Live snakes and Indian dance moves: some things you just don’t expect to see in a ballet. But this October, the Joffrey Ballet bends balletic expectations with its staging of La Bayadere. The show tells the story of a temple dancer who falls in love with a prince, betrays the Rajah to be with her love, and is subsequently poisoned via serpent. The production, which runs October 16–27 at the Auditorium Theatre, exemplifies the company’s half-century tradition of nontraditional choreography and visual effects.
We sat down with the Joffrey’s artistic directior, Ashley Wheater, to talk about that tradition and how it is framed in the new show.
A Stage Full of Spectacle and Snakes
Though La Bayadere has long been a staple in Russia, it is rarely performed in the West. Premiering for the first time in Chicago, the Joffrey’s rendition of La Bayadere will add a new layer of spectacle to the classic ballet. Since the story is set in India, Wheater explains, the company wanted to incorporate as many Indian art and design elements into the production as possible—it's "Bollywood goes to the ballet."
The movements are "sensual," with shapes and gestures taken from traditional Indian dance. The costumes and sets, similarly, are “incredibly opulent”—not your standard billowing tulle. Most of the dancers are decked out in bejeweled bracelets, necklaces, and headpieces. The temple dancer wears a belly-dance costume. Painted backdrops invoke a palatial setting and, in the temple, fire appears to rage behind a god come-to-life.
In one of the ballet's most stunning scenes, the temple dancer receives a deadly bite from a common krait snake. Not content with models or puppets, the company hired a professional snake trainer to bring live snakes on stage. (Wolf snakes stand in for the venomous krait.) Wheater, who otherwise loves the visual effect of the live snake bite, "just [hopes he doesn't] have to get near them.”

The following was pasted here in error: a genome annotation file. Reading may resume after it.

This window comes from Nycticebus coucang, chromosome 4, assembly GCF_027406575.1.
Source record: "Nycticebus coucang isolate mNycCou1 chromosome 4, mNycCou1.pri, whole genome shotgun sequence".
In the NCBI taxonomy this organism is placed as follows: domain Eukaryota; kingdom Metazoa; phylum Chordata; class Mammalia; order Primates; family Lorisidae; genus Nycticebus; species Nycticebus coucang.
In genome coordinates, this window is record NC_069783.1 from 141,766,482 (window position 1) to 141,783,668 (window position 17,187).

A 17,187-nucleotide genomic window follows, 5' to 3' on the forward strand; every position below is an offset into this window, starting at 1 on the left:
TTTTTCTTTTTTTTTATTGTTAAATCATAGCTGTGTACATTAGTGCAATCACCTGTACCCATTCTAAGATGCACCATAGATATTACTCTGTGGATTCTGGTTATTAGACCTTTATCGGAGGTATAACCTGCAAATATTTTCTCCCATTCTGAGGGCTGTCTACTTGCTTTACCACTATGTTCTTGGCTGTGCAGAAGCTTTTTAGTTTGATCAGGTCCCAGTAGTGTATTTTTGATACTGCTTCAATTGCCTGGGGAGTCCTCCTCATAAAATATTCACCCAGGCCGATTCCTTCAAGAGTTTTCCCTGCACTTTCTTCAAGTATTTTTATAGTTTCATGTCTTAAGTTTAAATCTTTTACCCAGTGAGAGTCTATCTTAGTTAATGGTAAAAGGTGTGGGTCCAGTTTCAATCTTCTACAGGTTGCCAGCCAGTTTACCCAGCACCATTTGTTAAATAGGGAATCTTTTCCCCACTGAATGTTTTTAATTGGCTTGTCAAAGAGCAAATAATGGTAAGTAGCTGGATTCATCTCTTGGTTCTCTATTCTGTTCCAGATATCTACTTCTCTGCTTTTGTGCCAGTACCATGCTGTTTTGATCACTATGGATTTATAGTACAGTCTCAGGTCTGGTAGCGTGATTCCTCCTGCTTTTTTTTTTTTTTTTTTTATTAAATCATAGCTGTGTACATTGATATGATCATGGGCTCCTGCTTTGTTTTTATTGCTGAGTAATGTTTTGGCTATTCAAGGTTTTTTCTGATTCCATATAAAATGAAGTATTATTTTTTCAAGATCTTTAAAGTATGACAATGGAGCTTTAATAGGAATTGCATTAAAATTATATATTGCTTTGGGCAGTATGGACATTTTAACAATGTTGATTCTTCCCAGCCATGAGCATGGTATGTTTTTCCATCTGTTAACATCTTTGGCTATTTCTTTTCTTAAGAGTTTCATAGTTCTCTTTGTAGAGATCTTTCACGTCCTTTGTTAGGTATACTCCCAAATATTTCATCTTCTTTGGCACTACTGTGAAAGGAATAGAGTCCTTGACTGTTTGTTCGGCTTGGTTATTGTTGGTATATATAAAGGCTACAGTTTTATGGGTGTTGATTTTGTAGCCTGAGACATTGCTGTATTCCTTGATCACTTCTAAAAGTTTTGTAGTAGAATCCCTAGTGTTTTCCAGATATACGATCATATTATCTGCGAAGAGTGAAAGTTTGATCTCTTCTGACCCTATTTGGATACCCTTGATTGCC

A Style of Their Own
To an audience, it’s surprises like live snakes that set the Joffrey apart from other companies; to dancers, it’s the experimental choreography. Ballet has always been defined by a strict set of rules—how you hold your arms, point your toes, and orient your body—but the Joffrey is known for incorporating new styles and moving in unusual ways.
In La Bayadere, for example, the dancers inject every step with expressive physicality to create and define their individual characters. Though unusual in classical ballet, these movements help pull the audience into the show. “You don’t need a booklet about what each gesture [means] to understand what’s going on,” Wheater says. “For someone who is a novice to the ballet, this is a great spectacle to come and see.”
With productions such as La Bayadere—as well as the upcoming Romeo and Juliet and Contemporary Choreographers—the Joffrey hopes to continue pushing the boundaries of what to expect from such a storied art form. “It really looks like a 21st century company, not afraid to embrace new ideas," says Wheater. “I think that there are a lot of people that have the idea that ballet is very old-fashioned. They think of The Nutcracker and that’s it. That's why they need to come and see what else we're doing. You're looking at fellow human beings doing extraordinary things."
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